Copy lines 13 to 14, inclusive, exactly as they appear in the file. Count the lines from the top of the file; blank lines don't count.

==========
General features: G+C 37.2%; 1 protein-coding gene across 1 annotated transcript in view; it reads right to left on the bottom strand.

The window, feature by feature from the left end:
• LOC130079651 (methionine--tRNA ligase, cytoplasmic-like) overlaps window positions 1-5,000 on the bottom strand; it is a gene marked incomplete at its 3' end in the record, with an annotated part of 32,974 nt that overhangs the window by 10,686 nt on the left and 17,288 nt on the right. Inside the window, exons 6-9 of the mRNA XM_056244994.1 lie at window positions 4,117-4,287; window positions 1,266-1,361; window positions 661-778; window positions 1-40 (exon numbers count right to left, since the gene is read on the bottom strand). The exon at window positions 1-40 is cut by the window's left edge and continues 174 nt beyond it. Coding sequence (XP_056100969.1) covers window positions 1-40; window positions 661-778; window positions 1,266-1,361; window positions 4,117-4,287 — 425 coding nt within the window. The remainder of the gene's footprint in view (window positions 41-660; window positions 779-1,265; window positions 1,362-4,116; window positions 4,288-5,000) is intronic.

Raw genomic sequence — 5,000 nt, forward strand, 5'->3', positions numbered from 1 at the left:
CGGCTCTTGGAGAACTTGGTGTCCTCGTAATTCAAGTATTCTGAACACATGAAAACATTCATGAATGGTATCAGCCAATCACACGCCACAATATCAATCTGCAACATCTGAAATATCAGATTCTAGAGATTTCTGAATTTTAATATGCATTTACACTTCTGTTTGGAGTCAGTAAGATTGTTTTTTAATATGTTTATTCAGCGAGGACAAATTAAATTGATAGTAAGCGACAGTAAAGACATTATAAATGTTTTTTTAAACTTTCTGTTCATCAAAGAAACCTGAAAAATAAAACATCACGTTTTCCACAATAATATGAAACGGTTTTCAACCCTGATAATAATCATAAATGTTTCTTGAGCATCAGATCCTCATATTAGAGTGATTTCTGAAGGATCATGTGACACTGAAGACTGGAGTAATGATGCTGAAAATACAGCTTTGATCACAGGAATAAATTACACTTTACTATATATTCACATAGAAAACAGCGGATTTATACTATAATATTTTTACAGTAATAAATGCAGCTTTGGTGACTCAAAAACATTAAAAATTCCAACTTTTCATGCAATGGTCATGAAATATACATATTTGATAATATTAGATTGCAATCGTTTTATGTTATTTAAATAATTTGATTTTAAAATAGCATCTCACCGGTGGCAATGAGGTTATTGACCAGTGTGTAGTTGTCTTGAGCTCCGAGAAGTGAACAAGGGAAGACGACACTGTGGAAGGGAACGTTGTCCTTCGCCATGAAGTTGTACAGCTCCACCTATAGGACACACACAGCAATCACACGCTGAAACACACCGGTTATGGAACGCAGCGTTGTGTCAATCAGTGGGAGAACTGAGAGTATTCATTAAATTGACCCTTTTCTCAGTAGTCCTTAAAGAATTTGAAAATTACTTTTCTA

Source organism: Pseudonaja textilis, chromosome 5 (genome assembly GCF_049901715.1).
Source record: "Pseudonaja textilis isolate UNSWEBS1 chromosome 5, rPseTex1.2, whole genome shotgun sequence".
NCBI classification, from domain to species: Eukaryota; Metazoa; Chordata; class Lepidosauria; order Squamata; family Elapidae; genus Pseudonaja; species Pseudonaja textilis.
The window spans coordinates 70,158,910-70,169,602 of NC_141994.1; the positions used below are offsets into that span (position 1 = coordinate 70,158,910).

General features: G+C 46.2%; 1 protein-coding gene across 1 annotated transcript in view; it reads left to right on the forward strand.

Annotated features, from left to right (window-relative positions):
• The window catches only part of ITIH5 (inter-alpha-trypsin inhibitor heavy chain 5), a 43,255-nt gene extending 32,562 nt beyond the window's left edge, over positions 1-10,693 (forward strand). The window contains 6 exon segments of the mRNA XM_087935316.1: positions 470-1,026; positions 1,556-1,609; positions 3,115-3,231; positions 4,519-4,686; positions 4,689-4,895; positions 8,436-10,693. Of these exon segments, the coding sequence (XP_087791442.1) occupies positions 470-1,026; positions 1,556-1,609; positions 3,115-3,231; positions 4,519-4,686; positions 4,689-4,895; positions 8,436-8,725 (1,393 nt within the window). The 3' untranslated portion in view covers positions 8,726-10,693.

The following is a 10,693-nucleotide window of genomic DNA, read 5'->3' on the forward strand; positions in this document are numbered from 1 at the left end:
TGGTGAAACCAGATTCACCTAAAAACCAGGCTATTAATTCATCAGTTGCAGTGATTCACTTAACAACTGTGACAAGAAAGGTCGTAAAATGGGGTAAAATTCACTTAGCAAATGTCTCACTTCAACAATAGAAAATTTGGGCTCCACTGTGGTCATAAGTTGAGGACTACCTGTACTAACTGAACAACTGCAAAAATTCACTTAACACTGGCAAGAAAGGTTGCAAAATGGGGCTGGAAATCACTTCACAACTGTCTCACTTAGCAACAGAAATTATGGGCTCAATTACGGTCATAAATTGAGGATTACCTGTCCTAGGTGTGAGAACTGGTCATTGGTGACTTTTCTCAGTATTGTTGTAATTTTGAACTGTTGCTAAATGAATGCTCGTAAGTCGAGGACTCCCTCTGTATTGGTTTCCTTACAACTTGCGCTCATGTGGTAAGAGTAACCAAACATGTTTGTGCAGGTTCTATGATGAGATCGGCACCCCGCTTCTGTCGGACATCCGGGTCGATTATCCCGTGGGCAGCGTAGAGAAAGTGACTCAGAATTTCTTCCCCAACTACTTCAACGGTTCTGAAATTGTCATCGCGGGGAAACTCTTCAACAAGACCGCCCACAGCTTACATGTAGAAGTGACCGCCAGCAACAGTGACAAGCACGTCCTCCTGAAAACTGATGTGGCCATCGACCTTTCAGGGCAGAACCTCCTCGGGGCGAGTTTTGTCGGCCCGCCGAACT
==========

The following is a 10,693-nucleotide window of genomic DNA, read 5'->3' on the forward strand; positions in this document are numbered from 1 at the left end:
TGGTGAAACCAGATTCACCTAAAAACCAGGCTATTAATTCATCAGTTGCAGTGATTCACTTAACAACTGTGACAAGAAAGGTCGTAAAATGGGGTAAAATTCACTTAGCAAATGTCTCACTTCAACAATAGAAAATTTGGGCTCCACTGTGGTCATAAGTTGAGGACTACCTGTACTAACTGAACAACTGCAAAAATTCACTTAACACTGGCAAGAAAGGTTGCAAAATGGGGCTGGAAATCACTTCACAACTGTCTCACTTAGCAACAGAAATTATGGGCTCAATTACGGTCATAAATTGAGGATTACCTGTCCTAGGTGTGAGAACTGGTCATTGGTGACTTTTCTCAGTATTGTTGTAATTTTGAACTGTTGCTAAATGAATGCTCGTAAGTCGAGGACTCCCTCTGTATTGGTTTCCTTACAACTTGCGCTCATGTGGTAAGAGTAACCAAACATGTTTGTGCAGGTTCTATGATGAGATCGGCACCCCGCTTCTGTCGGACATCCGGGTCGATTATCCCGTGGGCAGCGTAGAGAAAGTGACTCAGAATTTCTTCCCCAACTACTTCAACGGTTCTGAAATTGTCATCGCGGGGAAACTCTTCAACAAGACCGCCCACAGCTTACATGTAGAAGTGACCGCCAGCAACAGTGACAAGCACGTCCTCCTGAAAACTGATGTGGCCATCGACCTTTCAGGGCAGAACCTCCTCGGGGCGAGTTTTGTCGGCCCGCCGAACT